Edoardo Tresoldi The architect behind Coachella’s enormous structures

Cover Image - Edoardo Tresoldi
WordsAlix-Rose Cowie

At 2018's Coachella, three majestic structures rose from the ground, towering over the festival goers below. Identical in design, each was larger than the next, ranging in size from three, to five, to seven stories tall. Inspired by heavy baroque and neoclassical architecture, the wire mesh, dome-like constructions looked straight to the sky. The visual spectacular was Etherea by installation artist Edoardo Tresoldi and it’s his biggest piece yet.

“Festivals are a very exciting public space for me,” Eduardo says. “The audience is waiting for the opening for months, and then they live the experience intensely and with curious eyes, aware of experiencing a unique and dense time that has neither a past nor a future.”

With Etherea, Edoardo says, “I wanted to create a sort of dedicated place where people could raise their head back and look at the sky, enjoying a simple and intimate moment while standing in the crowded environment of Coachella.”

Etherea - Photograph by Roberto Conte

Moving through the three structures generated the optical illusion of moving closer to, or further away from the sky – growing taller or shrinking, like Alice in Wonderland. Edoardo likens it to the strange sensation when you revisit a house you grew up in and everything seems so much smaller.

Edoardo himself grew up in a small town in the Milanese suburbs called Cambiago. “It’s a place affected in the last decades by an intense urbanization,” he says. “Farm houses and countryside intertwine with highways, roundabouts and electricity pylons.”

Basilica Di Siponto - Photograph by Roberto Conte
Basilica Di Siponto - Photograph by Roberto Conte

These strong contradictions are found in his work. As a European, and especially as an Italian, Edoardo is deeply influenced by classical Roman architecture. He lived in Rome for seven years. “Its architectural context immediately fascinated and influenced me,” he says. In his works he uses elements of ancient ruins in contrast with a more modernist style found in Italy – “It allows me to create a strong contemporary language."

It was while working as a set designer that Edoardo first became familiar with wire mesh. He has since become known for pushing the material to its limits, bending it and shaping it with his (gloved) hands to form large structures. These are assembled piece by piece by his team either in his Milan studio or on site, depending on the scale. The team perch on ladders, scaffolding or cherry-pickers depending on the height of the final piece.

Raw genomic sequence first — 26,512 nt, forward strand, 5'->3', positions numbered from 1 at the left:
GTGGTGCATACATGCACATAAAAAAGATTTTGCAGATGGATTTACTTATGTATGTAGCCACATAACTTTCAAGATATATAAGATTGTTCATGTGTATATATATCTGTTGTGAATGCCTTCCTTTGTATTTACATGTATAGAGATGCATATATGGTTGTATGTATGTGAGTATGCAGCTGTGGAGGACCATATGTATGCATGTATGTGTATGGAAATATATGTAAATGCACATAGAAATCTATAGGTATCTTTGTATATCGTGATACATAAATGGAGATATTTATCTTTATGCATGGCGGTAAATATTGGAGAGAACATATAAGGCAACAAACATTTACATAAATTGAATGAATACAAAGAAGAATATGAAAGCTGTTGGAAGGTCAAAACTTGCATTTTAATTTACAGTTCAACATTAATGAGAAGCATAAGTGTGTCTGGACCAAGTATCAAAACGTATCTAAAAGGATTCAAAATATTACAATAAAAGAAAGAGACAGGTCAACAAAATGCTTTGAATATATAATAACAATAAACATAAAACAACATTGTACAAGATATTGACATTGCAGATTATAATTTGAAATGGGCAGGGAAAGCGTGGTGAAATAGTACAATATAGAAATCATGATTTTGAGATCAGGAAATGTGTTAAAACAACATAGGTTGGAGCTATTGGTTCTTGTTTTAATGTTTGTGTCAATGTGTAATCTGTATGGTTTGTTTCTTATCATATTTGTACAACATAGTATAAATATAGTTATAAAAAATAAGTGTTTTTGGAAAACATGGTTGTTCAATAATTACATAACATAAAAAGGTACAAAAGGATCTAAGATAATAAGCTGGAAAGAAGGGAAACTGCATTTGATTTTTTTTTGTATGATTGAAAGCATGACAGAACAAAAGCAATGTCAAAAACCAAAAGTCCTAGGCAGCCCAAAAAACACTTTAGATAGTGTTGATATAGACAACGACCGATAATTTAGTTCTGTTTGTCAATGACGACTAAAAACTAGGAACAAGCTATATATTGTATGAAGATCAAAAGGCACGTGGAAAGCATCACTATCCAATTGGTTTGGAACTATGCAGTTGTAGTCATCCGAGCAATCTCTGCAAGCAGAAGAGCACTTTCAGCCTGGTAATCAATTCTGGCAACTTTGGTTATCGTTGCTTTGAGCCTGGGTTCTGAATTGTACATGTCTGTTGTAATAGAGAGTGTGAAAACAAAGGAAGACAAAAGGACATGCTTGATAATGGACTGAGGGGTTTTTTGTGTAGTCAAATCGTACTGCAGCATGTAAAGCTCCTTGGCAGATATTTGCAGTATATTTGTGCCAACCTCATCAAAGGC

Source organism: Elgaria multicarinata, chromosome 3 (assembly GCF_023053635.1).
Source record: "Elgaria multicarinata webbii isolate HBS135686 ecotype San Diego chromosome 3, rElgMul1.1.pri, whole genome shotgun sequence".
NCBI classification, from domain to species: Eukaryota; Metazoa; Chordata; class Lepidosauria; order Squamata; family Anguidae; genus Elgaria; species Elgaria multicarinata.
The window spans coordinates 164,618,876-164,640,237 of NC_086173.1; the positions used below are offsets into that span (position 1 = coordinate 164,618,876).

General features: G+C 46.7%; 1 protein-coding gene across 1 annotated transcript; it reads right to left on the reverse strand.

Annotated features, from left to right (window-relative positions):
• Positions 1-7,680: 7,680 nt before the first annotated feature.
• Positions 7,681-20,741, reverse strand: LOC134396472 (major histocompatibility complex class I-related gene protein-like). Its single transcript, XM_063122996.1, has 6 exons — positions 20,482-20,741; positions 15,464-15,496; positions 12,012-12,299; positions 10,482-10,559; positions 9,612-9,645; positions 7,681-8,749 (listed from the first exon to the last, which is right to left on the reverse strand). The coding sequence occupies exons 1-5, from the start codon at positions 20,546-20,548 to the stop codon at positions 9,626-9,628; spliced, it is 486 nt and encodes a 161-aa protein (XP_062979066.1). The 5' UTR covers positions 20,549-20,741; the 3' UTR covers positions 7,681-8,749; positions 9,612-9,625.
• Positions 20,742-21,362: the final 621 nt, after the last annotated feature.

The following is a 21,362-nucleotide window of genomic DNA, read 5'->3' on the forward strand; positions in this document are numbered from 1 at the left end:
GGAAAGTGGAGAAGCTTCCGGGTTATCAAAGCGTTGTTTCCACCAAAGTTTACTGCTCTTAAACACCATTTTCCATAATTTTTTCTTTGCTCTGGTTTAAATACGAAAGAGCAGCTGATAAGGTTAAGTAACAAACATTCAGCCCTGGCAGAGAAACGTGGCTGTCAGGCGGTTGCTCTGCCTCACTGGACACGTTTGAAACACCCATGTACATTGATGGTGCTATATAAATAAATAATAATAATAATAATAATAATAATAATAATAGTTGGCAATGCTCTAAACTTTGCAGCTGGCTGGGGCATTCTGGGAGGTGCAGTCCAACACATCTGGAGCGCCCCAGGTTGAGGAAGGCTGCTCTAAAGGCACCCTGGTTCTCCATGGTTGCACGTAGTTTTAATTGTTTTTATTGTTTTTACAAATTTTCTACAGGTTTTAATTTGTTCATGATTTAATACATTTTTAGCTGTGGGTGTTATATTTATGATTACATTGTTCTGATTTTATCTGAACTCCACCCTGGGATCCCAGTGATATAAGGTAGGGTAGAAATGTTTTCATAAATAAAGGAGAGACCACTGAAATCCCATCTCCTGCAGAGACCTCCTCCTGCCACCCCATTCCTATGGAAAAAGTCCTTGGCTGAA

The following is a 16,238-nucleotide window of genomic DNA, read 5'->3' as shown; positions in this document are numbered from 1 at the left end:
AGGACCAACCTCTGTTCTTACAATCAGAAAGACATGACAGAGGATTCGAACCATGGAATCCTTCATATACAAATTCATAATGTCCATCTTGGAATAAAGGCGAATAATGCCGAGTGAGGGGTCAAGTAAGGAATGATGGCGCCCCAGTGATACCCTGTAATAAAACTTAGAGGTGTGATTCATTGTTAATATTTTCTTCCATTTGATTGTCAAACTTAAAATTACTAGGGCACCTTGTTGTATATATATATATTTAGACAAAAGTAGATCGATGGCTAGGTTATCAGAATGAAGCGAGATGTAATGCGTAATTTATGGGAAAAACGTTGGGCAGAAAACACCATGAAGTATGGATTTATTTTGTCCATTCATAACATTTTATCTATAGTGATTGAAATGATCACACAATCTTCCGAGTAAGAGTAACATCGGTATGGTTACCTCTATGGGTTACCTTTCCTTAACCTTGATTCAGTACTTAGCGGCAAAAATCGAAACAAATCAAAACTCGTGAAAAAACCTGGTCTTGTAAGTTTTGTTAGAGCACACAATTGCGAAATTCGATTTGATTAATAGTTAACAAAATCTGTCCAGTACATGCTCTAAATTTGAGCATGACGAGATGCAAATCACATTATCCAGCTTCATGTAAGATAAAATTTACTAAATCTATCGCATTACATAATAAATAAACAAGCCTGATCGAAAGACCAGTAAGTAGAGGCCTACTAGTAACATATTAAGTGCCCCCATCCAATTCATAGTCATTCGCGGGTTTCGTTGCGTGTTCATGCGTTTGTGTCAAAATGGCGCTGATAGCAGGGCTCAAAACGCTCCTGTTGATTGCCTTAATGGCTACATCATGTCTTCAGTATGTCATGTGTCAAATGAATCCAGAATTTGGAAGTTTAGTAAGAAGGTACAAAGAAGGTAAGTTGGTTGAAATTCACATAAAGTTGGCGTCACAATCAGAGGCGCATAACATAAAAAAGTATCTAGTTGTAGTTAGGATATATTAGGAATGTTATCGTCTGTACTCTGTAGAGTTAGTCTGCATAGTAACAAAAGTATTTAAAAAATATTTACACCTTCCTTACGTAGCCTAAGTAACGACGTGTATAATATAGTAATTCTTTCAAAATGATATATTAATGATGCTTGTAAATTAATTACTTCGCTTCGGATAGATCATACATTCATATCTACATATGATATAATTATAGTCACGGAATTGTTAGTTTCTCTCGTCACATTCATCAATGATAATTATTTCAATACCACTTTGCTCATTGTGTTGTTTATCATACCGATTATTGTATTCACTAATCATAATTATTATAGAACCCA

It’s taxing physical work. A behind-the-scenes video of the making of one of his early works opens with a shot of Edoardo tearing off strips of band-aid to cover his cracked and bleeding fingers.

It’s the transparency of mesh wire that first attracted Edoardo – the ability to look through his structures and take in the surrounding area. The ephemeral and intangible qualities that the mesh is able to express he defines as Absent Matter. “It is a theme which would not have been considered in the design of a non-transparent intervention,” he says, “but for me it became a binding element, a part of the composition filtered through the veiled wire mesh.”

The transparent nature of Edoardo’s structures means that he has to be hyper-aware of their locations, and this is where he begins each piece. “I immerse myself in the place and try to ‘understand’ it,” he says. “Then I consider all physical, social and cultural dynamics: the material and immaterial components of the site become a fundamental part of the work.”

Basilica Di Siponto - Photograph by Roberto Conte

Where traditional architecture may exclude its setting, Edoardo’s pieces spark unexpected dialogues with their environment. With his work the Basilica di Siponto for example, “interesting relationships have been activated between the church and the tree behind the apse.”

In that work, Edoardo reconstructed the framework of a Christian church built between the 11th and 12th Centuries in Manfredonia, Italy, which was then abandoned after earthquakes struck the area in the 13th Century.

His works are like memories of the buildings they take inspiration from; the artwork is a ghost of the church that once stood there, resurrected in wire mesh. Its permanence is unusual for Edoardo, who’s pieces are often only temporary. Etherea existed for the two weekends of Coachella, and once the circus left town, it left with it.

Locus - Photographs by Roberto Conte
Locus - Photographs by Roberto Conte
Locus - Photographs by Roberto Conte